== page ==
June 19, 2018
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Belfast bar kicking off 9th season brewing beer with St. Patrick’s Day party

Heather Steeves | BDN
Heather Steeves | BDN
David Carlson, the owner of Three Tides in Belfast poured (from left) Illegal Ale-Ien, a Sea Level Stout and a glass of T2-R9 Barleywine before the bar's opening party on St. Patrick's Day.
By Heather Steeves, BDN Staff

BELFAST, Maine — Belfast is ready to party. After spending the week cleaning up, Three Tides in Belfast is ready to throw its annual St. Patrick’s Day shindig to kick off its ninth season in town.

The trendy bar features a rustic, unfinished-looking interior and an outdoor porch overlooking Belfast Bay. Below the porch is more space with a small beer garden, a bocce ball court, a bonfire pit and, in the summer, a large pile of shucked oyster shells. More importantly, Three Tides has 17 of its own beers on tap for this season. All of them are brewed next door at the sister company, Marshall Wharf Brewing Co.

The new addition to this year’s beer list is the 3-percent-alcohol “Pinchy” red ale. That beer is a much lighter than some of the brews that can have alcohol contents of up to 11 percent.

“We’re known for our strong beers,” said owner David Carlson, 42, of Belfast.

For the opening party Saturday from 4 p.m.-close, Three Tides will have seven of its stouts and two porters on tap.

On Friday morning Carlson stood behind his concrete bar and poured a glass of Danny McGovern’s Oatmeal Stout.

“We nitrogenate the stout,” he said. “The whole glass fills with gas and then it clears from the bottom up. It gives it a smooth head.”

This is different from most beers, which are carbonated. A few minutes after the pour, Carlson poured a glass of T2-R9 Barleywine, much lighter in color and sat it next to the stout. The barley wine’s bubbles cleared almost instantly. The stout still had its bubbles trapped in a muddy-looking mix at the top of the glass.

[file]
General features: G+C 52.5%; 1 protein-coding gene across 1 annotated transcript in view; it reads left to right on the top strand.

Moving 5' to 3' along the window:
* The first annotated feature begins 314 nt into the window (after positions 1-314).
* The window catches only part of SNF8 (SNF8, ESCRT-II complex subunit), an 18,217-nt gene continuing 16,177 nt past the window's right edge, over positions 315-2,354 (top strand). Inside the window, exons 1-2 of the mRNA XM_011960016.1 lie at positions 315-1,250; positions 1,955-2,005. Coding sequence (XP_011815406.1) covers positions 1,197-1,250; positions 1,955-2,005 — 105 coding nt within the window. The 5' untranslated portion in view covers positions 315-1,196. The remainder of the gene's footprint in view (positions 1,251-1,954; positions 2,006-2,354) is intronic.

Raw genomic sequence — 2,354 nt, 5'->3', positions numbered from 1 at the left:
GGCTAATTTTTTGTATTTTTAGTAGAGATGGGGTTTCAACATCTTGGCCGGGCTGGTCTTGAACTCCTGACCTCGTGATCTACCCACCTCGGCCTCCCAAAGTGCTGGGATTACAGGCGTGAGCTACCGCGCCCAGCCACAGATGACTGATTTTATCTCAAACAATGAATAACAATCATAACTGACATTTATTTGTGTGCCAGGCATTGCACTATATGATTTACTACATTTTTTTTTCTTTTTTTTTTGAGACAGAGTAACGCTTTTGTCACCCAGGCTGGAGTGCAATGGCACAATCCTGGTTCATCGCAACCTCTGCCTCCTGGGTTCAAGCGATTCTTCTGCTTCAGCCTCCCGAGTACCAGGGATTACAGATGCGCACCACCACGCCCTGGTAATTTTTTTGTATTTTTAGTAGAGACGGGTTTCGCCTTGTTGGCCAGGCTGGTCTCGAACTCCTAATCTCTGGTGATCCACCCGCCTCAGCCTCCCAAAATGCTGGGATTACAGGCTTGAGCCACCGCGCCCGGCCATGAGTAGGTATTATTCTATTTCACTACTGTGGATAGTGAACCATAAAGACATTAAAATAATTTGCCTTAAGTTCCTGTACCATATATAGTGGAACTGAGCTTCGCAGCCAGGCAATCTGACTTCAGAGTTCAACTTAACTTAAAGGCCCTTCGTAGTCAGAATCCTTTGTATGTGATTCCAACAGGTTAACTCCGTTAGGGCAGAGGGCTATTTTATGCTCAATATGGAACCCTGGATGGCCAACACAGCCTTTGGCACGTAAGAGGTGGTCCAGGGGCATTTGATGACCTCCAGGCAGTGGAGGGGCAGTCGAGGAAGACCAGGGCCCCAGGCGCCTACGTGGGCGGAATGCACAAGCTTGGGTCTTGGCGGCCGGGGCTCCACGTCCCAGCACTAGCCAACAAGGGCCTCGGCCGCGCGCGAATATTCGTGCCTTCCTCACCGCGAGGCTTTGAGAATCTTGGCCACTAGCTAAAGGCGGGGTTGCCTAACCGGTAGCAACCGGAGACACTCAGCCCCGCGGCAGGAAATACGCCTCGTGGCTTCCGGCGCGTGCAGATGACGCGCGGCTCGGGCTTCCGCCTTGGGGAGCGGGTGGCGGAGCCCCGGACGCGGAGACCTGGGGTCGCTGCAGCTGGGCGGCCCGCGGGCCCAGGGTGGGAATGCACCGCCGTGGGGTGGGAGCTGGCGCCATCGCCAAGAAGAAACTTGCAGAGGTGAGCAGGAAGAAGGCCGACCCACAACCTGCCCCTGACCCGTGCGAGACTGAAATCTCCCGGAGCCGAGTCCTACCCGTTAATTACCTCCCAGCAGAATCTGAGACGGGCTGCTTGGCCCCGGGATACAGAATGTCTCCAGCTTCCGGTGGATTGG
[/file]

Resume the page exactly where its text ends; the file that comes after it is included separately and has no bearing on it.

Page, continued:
It’s this sort of playing around with beers that keeps Carlson entertained and loving his job after nine years, he said. For the past couple of years he and his brewery staff have worked on perfecting four bourbon-barrel-aged beers, which are bottled and ready to go — well, except one.

“We had a little kickoff last weekend at the brewery and we sold out of one of them. People were taking it away by the case,” he said.

That’s one of the complaints Three Tides gets — it’s hard to get the beer if you don’t live in Belfast. Sure, it’s at bars from Kittery to Orono, but to take some home you have to drive down Route 1 to the midcoast and get a growler — a 64-ounce bottle.

“I like that. It forces them to come up here. They get a hotel, they get breakfast the next day, it’s good for the area,” he said. “We have a reputation for our beer and people are willing to travel for it.”

One of his beers, the Pemaquid Oyster Stout, recently got a shout out in Saveur Magazine and it now makes up about 10 percent of the sales at the bar. The most popular beer, the Illegal Ale-Ien makes up about 30 percent of the sales. The Ale-Ien is a hybrid between a wheat beer and a German kolsch and it made with blue agave — the same ingredient used to distill tequila.

Most of the beers range from $4 to $8 per pint and can be paired with a limited food list.

One of the food vendors for Saturday’s party is Morse’s Sauerkraut & European Deli in Waldoboro. Morse’s owner, David Swetnam, popped into the bar on Friday morning to do some business and try a beer.

“I love you guys. You’re the coolest place,” he said to Carlson and his wife and co-owner Sarah Carlson, while sipping his ale. “Your beer is out of sight.”

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